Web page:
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Success Story: Don’t Get Mad, Get Information

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tug of warThree years ago, disheartened and nearly worn out by our interminable tug-of-war with the local school system over special-education issues, I decided to take up a new weapon: our state’s version of the Freedom of Information Act.

As the parents of a learning-disabled child, we’d been beaten down by a bureaucracy that seemed, more often that not, immovable. Our daughter, then in fourth grade and soon to enter fifth, could not even read kindergarten-level materials.

During one of our many meetings over one of her many IEPs (the acronymic shorthand for Individualized Education Plan), our daughter’s reading specialist turned to us and said, “You know, you may just have to face the fact that your daughter may never be normal.”

I thought I was going to explode in anger. “Do you know where she spent the first four years of her life?” I asked.

"No," she replied.

“Then I don’t think you’re qualified to render such an opinion,” I said, “and I hope you don’t say anything like that again.”

That, believe it or not, wasn’t the worst of it.

At the conclusion of another IEP meeting, the school-system employee running the show—an area supervisor who’d never even been in a classroom with our daughter—turned to me and said, “Mr. Hogan, I think I know what it is that you want.”

I was puzzled for a moment.

“And what is that?” I asked.

“I think you want your daughter to be fixed.”

This time I did explode in anger.

“My daughter isn’t broken,” I answered, “and I’m shocked to hear an educator say that.”

Over the years, as a journalist, I’ve frequently relied on the Freedom of Information Act to obtain documents from federal departments and agencies, state regulatory bodies, and the like. One day it occurred to me that the local school system might be covered by our state’s FOIA (pronounced “foy-uh”), and a few minutes of checking on the Internet proved the suspicion correct.

Bingo, I thought.

Soon I had a foot-high stack of documents that essentially traced all of our daughter’s zigs and zags through the county special-ed system, including some that might otherwise not be considered part of her educational file.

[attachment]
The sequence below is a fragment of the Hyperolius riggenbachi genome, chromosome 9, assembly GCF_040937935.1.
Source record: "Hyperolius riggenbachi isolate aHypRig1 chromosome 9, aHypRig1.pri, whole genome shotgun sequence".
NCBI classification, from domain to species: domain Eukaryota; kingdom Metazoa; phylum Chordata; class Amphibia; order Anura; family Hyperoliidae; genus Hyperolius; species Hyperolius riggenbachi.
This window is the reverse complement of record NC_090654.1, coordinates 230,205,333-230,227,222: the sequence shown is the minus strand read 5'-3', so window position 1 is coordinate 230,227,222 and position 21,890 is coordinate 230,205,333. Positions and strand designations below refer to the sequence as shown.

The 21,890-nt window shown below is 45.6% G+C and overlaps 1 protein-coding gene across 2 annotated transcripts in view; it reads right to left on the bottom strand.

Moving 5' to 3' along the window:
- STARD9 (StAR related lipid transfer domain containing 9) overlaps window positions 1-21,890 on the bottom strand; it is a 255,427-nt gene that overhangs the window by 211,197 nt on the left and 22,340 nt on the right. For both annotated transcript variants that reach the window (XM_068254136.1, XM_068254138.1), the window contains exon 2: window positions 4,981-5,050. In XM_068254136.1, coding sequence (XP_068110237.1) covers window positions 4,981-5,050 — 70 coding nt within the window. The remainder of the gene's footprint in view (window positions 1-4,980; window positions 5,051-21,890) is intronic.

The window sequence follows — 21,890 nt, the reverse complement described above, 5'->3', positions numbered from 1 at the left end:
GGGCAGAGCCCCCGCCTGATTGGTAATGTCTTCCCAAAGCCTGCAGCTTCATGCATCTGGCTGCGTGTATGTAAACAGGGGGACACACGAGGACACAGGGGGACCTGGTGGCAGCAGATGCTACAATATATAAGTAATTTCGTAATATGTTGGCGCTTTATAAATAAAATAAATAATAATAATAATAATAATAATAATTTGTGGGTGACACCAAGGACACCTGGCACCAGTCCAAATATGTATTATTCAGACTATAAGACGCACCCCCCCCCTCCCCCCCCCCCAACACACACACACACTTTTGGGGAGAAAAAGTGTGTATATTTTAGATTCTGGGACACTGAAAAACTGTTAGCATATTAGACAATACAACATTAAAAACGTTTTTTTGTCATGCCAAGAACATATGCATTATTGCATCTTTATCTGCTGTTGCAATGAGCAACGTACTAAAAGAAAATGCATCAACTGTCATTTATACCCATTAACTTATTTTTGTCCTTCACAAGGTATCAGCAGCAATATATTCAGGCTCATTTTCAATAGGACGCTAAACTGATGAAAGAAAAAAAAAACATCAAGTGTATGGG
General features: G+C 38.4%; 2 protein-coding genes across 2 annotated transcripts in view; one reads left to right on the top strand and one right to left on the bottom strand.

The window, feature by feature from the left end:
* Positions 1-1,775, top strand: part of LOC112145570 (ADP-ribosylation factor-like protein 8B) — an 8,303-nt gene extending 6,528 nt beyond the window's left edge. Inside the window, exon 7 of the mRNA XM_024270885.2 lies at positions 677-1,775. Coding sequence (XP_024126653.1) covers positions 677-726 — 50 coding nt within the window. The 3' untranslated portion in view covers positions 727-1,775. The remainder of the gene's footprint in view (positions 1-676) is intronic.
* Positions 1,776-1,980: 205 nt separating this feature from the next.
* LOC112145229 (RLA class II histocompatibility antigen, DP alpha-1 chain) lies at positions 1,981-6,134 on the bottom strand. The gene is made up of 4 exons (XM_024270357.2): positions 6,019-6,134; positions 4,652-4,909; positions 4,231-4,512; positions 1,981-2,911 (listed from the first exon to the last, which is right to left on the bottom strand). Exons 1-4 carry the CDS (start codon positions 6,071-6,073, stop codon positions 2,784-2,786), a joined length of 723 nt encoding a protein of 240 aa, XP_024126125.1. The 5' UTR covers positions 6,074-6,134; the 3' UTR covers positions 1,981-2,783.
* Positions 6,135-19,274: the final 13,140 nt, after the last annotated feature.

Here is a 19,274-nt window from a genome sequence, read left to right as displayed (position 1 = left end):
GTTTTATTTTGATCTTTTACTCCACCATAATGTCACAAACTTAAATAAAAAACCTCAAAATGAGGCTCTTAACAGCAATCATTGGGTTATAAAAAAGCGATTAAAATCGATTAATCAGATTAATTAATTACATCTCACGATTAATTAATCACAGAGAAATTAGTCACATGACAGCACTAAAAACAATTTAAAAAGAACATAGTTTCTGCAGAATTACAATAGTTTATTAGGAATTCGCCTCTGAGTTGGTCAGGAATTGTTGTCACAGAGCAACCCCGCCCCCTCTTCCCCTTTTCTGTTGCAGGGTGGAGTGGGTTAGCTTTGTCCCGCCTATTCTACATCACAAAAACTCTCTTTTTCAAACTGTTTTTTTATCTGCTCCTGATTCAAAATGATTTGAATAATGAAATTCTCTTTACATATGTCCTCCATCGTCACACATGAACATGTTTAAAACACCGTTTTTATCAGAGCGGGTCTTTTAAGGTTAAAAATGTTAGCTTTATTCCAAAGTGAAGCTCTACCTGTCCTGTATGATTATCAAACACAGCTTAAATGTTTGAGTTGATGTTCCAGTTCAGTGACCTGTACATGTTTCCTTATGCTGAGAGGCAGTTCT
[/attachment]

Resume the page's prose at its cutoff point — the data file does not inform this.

I had the county’s manual and training materials for writing IEPs—basically its road map, as I saw it, for evading various provisions of the Individuals with Disabilities Education Act (IDEA), the fundamental law governing special ed, and making sure that teachers or other IEP team leaders did not stray from predetermined paths.

stack of documentsSoon I found out, to my astonishment, that many other documents—mostly memos and other communications between the area special-ed office and daughter’s school in preparation for IEP meetings—had been routinely shredded.

My next step on the FOIA front was to request copies from the county school system of any decisions or findings issued during the previous five years by the Virginia Department of Education’s Division of Compliance regarding complaints of possible IDEA violations. These documents, I thought, would allow us to peer a little more deeply and realistically into the process and to find out how many other parents might have experienced similar problems.

Soon I had a letter informing me that “32 such letters” existed and noting what I had already acknowledged in my request letter—that student-specific scholastic records are exempt for privacy reasons. I didn’t want individual identities; I simply wanted information about the process.

I include the following two paragraphs—drawn verbatim from the letter replying to our FOIA request—so that others may better appreciate what we were up against:

“In order to comply with your request to provide copies of those portions of the letters that do not contain personally identifiable (i.e., exempt) material, considerable redaction will be necessary. In accordance with FOIA provisions [Virginia Code Ann., Section 2.1-342(F)], this is to notify you that the review, redaction, checking, and recopying process for all 32 is estimated to require a minimum of twelve hours of work by a knowledgeable resource staff member. The average hourly rate for a resource teacher is $24.11."

“If you would like for the school system to proceed to make the redacted copies, please forward, to this office, a check payable to Fairfax County Public Schools in the amount of $289.32 as a deposit. After receipt of your authorization to continue and your deposit, the requested materials will be prepared, and you will be notified of their availability for you to pick up. The deposit will be credited toward the final cost of supplying the request records, and any additional costs will be due at the time of pick-up.”

Thanks, I thought, but no thanks.

Soon I was in contact with the Virginia Department of Education, and I found the employees in discussionthe state special-ed office to be far friendlier and infinitely more helpful than those in the county school system. Within several weeks I had copies of the 32 letters in question, plus a hefty stack of other documents (including decisions in due-process cases)—all provided at no charge.

The moral of the story (which, in our case, is still being written) is: Don’t overlook the Freedom of Information Act as a useful tool for prying the information you need out of a recalcitrant bureaucracy.

A useful and comprehensive starting point is the National Freedom of Information Coalition’s Web site, at http://www.nfoic.org/foi-center, which has links to FOIA resources in all fifty states and sample request and appeal letters. What better way to help level a playing field that’s typically tilted steeply in favor of the local school system?

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